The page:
‘They stole watches, a clock and a pair of cufflinks.
‘The alarm went off and they had to get out before the police arrived – the police came to the front and just missed them.
‘It looks like either going in or out, one of the burglars cut his hands climbing over a wall that was protected with broken glass.’
On December 10 the alleged burglars raided the Knightsbridge home of Mr Srivaddhanaprabha in Walton Place, more than a year after he was killed in a helicopter accident after a Leicester City game.
‘The location is in sight of one of the entrances to Harrods,’ Mr Cray said.
‘Having checked that no one was in the burglars forced entry to the house through the patio windows.
‘They then ransacked the five floors including attempts to force safes, one of which they did manage to break into.
‘The break-in seems to be by fairly brutal, means by banging it with hammers.
Tamara Ecclestone’s 57-room, £70 million mansion in London’s most expensive street
‘They got away with £1 million in property including more expensive watches such as a Patek Phillipe and haul in cash in the safe was about and around 400,000 euros.’
One of the stolen watches was recovered from one of the defendents when they were arrested, the court heard.
On the day after the raid five of the burglary gang enjoyed lunch at the exclusive Japanese restaurant Zuma, on Raphael Street, Knightsbridge.
‘The cost of the meal came to £760.15,’ Mr Cray said.
‘CCTV footage from St Mary Cray railway station on 11 December 2019 showed five people arriving there at 11.10 pm.
‘There seems to have been some small celebration, a Chateaux Ruinart rosé champagne, a small celebration to clink the glasses perhaps.’
On December 13 the gang made their £25m score when they hit Ecclestone’s home in Kensington.
‘The story of this burglary is a bit of a story itself, they get in through the back, three of them,’ Mr Cray said.
‘One at the bottom of the road near the Chinese restaurant keeping watch.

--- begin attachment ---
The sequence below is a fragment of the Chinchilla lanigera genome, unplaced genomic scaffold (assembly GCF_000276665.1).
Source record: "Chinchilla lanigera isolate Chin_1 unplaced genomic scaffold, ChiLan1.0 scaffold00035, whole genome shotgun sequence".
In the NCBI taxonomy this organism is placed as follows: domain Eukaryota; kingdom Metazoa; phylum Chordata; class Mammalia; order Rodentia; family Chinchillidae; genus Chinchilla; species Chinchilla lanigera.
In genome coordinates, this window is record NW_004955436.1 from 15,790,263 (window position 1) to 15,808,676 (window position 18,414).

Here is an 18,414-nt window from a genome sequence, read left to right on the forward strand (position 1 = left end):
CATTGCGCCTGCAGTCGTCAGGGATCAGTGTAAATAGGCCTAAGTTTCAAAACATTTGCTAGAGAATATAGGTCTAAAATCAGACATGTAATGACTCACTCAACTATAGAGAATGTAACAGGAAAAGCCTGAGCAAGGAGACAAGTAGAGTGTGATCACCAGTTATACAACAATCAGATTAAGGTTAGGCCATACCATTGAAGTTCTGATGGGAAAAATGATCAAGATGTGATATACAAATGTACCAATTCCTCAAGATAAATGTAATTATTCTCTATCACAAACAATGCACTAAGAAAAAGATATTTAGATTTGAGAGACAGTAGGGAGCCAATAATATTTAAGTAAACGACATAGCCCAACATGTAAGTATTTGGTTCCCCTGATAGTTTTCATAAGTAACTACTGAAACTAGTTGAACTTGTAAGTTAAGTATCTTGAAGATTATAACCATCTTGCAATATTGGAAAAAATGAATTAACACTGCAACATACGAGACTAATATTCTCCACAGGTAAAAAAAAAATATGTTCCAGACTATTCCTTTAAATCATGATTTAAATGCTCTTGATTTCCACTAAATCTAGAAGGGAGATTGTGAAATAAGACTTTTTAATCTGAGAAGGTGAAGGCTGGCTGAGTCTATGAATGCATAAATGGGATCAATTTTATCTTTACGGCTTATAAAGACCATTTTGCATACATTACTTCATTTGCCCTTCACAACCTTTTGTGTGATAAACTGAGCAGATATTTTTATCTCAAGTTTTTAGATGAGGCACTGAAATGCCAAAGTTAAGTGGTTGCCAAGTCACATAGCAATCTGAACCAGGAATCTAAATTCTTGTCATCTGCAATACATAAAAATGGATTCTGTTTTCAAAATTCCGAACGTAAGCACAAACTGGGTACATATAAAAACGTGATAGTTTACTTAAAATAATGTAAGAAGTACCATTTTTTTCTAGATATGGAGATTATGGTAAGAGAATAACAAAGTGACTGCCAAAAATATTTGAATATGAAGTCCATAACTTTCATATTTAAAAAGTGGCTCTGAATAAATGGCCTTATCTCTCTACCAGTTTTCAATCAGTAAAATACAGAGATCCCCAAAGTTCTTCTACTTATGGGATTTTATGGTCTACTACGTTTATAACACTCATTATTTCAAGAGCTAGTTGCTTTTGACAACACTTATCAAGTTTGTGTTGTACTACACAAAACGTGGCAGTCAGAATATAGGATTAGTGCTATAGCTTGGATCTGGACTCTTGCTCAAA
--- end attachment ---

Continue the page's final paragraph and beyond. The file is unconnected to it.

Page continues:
‘This family is wealthy, the family had a team of security guards keeping watch, the guards were there but the guards missed the men coming through the back garden as you see.
‘Once in the house, the house is just so big that the guards didn’t realise the burglars were in and didn’t realise what was going on until the burglary was underway.
‘One sees on the CCTV, thinks “what’s that?” he runs in and makes a phone call to the other guard who’s gone to Tescos to pick up some groceries.
‘He drops the groceries and drives the Land Rover to what they would think is the worst thing that could happen, to find £25m had been stolen.
‘The security guards present did not see the men enter through the back garden.
‘Although the guards disturbed them at the end, they made their getaway via a series of taxis back to Orpington, leaving behind at the property two of their burner mobile telephones.
‘Virtually all the property they stole has gone and the three items highlighted are the very small tip of a very large iceberg,’ Mr Cray said.
‘The burglary is done, they’ve got away, and to them that must be worth more than one bottle of champagne when they decide to celebrate.’
On 17 December 2019, two of the accused went to Harrods to do some Christmas shopping with one of the alleged burglars.
‘They purchased over £3,000 of goods using cash and then left,’ Mr Cray said.
‘Judged by the amount they had on the footage, there was money to burn.’